Judging by recent articles in the press, employers are now not only monitoring staff’s usage of social networking sites such as Twitter but some have decided it is a good idea to become a ‘friend’ of their staff on such sites. Understandably a number of people find this idea uncomfortable and are reluctant to ‘befriend’ their manager on Twitter and allow them to ‘follow’ them around. The cross-over between work and play is becoming just too close for some, so it is important employers ensure company policies covers social networking usage.
Ensuring your Company Policies can deal with Twitter
The monitoring of staff usage of the internet has been around as an issue for a few years now. The laws are not consistent throughout Australia but best practice, where a business operates in various States including NSW, would suggest the NSW law should be adopted. This involves having an employer policy in place which clearly sets out what internet monitoring will occur and ensuring staff are aware of and understand the policy.
However when these policies were first developed, most were more concerned with staff viewing inappropriate sites and sending out company confidential information without authority. Employers now need to ensure their policies are up to date and broad enough to be able to deal with the use by staff of social networking sites and the monitoring of staff usage of such sites both during and outside work hours. Guidelines should be set out for staff dealing with issues such as what is considered to be acceptable use of such sites and restrictions on what staff can refer to on such sites concerning their workplace.
What if an employer wants to ‘befriend’ a staff member on Facebook or Twitter?
Aside from the employer perhaps running the risk of being seen as a bit too intrusive, there is nothing stopping an employer taking this step but equally if an employee decides to permit this, an employer needs to take great care of the use made of any employee information they access on such sites.
An employer could inadvertently find themselves in breach of the surveillance laws mentioned above and perhaps face an unfair dismissal accusation if for example the employer makes use of information they glean from say, an employee’s Twitter entry to terminate an employee’s employment. While conduct out of office hours has for some time been able to be relied upon to take disciplinary action against an employee; relying on an employee’s behavior which an employer has been able to view through asking to be a ‘friend’ is extending this concept even further.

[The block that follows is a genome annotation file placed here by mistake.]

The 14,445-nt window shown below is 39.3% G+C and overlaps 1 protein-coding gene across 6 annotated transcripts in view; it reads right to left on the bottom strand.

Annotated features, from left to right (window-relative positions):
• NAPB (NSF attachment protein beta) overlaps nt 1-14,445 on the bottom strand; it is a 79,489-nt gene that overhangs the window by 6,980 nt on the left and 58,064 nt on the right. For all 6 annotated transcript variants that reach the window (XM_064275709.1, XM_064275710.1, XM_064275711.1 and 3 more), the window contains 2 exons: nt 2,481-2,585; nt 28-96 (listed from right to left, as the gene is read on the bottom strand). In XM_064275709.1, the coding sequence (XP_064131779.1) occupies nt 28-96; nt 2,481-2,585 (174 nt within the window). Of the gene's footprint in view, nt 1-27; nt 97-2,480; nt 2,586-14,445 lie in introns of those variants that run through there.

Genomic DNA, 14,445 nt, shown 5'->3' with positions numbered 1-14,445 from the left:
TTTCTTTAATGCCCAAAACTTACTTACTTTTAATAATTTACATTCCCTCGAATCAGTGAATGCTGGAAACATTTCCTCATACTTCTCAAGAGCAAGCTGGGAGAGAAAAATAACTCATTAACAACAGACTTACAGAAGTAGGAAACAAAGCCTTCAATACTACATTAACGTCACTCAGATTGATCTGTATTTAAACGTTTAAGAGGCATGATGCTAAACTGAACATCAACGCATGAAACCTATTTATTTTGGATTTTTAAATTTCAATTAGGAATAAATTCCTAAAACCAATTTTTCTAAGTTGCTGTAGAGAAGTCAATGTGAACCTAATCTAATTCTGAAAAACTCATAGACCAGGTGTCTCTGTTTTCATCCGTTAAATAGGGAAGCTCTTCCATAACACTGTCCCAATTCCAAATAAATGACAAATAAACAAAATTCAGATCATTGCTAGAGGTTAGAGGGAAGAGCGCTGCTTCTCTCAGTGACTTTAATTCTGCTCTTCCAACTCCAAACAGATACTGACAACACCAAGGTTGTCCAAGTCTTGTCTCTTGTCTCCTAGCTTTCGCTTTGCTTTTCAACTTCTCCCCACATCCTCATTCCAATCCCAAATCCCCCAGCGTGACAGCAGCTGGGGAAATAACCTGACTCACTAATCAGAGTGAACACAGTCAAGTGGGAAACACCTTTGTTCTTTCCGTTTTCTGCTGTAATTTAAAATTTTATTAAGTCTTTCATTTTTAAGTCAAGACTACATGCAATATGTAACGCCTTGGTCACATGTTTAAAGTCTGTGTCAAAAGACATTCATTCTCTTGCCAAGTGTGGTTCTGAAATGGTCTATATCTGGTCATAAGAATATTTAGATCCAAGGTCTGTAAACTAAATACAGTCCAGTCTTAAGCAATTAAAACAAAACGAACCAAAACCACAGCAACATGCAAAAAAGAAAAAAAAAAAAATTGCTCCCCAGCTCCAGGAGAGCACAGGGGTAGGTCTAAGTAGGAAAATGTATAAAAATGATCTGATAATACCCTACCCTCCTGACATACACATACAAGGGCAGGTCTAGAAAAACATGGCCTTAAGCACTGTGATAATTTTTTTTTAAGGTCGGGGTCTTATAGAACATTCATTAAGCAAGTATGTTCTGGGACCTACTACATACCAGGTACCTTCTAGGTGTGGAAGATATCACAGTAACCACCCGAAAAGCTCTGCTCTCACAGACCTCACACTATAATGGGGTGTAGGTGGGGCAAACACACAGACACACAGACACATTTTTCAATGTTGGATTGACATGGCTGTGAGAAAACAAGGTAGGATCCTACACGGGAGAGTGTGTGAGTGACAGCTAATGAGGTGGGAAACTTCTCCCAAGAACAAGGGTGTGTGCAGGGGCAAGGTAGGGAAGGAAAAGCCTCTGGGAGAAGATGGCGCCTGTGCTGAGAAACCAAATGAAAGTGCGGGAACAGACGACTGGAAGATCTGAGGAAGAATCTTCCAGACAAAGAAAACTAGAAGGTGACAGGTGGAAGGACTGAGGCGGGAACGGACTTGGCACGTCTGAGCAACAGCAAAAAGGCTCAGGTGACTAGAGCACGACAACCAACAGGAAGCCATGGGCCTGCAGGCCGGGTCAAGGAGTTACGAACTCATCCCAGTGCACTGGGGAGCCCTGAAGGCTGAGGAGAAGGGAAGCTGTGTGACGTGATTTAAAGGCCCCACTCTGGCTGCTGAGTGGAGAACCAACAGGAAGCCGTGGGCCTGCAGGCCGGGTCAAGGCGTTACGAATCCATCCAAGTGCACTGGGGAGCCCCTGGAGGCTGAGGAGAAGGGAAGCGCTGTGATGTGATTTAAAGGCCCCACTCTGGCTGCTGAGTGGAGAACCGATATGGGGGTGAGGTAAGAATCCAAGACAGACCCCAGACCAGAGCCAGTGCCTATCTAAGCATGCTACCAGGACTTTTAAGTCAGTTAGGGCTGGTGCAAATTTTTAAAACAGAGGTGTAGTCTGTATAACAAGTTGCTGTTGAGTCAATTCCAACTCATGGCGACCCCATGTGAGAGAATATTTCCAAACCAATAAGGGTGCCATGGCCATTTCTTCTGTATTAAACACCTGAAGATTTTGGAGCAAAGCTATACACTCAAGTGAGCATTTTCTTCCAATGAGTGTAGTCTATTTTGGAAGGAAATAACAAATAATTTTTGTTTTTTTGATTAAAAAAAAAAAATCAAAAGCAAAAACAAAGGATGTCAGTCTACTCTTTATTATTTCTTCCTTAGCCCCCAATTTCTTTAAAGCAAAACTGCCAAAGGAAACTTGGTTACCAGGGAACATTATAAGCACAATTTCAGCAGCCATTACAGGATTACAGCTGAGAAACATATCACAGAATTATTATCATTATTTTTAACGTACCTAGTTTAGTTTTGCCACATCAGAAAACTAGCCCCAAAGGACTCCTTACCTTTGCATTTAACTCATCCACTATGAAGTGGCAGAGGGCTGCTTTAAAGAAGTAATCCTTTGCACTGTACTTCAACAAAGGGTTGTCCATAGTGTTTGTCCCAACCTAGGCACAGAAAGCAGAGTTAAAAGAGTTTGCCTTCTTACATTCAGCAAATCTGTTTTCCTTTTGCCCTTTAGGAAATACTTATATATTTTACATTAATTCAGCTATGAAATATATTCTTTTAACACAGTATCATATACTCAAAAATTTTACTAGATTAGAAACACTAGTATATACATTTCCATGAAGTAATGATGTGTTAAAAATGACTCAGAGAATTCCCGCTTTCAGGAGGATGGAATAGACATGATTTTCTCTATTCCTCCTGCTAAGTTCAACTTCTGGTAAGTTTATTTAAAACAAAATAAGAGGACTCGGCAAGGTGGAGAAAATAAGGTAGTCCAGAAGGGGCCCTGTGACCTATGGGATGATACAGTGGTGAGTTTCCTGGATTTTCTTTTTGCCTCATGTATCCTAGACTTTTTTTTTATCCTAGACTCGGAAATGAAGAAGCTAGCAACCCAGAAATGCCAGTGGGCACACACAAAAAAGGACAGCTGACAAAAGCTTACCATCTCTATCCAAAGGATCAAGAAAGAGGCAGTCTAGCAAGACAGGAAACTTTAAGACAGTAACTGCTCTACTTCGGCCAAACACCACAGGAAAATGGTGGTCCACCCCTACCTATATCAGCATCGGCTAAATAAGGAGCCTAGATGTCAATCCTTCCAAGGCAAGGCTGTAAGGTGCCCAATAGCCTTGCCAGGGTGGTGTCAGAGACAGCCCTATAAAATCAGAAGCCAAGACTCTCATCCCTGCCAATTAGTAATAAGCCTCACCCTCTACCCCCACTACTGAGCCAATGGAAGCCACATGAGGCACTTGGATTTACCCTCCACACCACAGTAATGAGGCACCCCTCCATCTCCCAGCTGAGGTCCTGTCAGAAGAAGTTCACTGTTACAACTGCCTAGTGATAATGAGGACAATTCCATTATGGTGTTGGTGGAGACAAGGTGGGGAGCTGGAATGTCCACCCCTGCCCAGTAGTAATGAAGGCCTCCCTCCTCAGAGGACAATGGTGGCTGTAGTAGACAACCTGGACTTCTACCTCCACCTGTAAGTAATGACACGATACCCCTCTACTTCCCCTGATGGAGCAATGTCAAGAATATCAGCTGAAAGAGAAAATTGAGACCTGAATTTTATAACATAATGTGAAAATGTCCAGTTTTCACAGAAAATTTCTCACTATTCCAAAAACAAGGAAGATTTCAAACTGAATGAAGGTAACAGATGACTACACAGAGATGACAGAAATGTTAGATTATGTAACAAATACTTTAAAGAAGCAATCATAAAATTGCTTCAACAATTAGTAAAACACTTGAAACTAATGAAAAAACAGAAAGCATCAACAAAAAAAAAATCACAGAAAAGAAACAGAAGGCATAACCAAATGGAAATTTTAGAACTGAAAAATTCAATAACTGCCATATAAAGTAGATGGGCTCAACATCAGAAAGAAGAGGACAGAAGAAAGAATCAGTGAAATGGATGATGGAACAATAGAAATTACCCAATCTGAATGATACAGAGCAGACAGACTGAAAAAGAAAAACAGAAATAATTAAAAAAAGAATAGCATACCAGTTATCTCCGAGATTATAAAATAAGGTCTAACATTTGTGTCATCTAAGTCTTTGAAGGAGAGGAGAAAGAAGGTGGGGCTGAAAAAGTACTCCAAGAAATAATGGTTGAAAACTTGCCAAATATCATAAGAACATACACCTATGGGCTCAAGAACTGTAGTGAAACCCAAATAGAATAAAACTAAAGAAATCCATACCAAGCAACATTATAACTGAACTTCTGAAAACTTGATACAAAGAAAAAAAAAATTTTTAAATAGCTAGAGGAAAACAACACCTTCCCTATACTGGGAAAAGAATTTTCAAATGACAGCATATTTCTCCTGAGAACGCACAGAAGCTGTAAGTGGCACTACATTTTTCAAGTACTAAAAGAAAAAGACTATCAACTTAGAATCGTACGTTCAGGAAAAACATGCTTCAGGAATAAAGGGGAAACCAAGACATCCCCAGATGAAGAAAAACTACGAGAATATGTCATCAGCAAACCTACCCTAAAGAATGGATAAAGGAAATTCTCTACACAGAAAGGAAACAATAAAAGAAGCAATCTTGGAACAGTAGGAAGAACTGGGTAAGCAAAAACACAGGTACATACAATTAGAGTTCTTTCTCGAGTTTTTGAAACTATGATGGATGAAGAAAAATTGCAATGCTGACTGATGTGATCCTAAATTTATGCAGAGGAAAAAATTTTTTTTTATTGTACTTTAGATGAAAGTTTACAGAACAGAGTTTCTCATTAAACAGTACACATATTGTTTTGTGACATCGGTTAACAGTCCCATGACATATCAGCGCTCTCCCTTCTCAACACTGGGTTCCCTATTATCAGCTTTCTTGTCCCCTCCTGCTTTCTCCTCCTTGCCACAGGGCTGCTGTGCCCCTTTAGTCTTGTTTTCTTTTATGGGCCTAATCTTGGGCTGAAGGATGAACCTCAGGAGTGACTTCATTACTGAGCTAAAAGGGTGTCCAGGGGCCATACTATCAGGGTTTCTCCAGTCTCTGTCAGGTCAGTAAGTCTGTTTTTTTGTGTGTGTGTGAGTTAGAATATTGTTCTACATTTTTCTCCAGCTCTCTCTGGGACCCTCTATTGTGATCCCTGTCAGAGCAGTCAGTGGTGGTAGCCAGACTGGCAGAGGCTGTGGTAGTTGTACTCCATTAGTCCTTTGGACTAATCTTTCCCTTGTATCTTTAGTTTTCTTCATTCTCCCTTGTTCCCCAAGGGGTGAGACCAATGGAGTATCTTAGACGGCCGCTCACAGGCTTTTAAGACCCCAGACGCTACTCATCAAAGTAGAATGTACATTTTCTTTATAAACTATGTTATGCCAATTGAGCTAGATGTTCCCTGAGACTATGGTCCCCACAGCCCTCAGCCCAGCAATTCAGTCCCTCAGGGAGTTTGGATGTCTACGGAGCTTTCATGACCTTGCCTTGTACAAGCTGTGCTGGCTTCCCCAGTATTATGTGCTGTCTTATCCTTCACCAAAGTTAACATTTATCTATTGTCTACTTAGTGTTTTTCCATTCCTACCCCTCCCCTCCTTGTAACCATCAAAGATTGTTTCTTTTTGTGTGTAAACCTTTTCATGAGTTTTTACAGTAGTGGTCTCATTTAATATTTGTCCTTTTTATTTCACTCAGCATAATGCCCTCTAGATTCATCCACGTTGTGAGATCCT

Disciplinary action arising out of a ‘befriending’ on Facebook or Twitter
While employers need to ensure their policies are broad enough to deal with monitoring activities engaged in by staff on social networking sites such as Twitter, the fact an employer finds an entry in bad taste is not grounds for disciplinary action. The behavior must have some connection with the employment relationship and be damaging to the employer or otherwise in breach of some company policy justifying disciplinary action.
The employer may also want to have a think about how restrictive and/or arguably intrusive they want to be when it comes to restricting and monitoring staff using social networking sites. A too restrictive a policy could lead to a perception that staff are not to be trusted, which while a non-legal issue, is something employers also need to consider.
Kerry-Ann Aitken is a Principal for Outsourcedlaw www.outsourcedlaw.com.au
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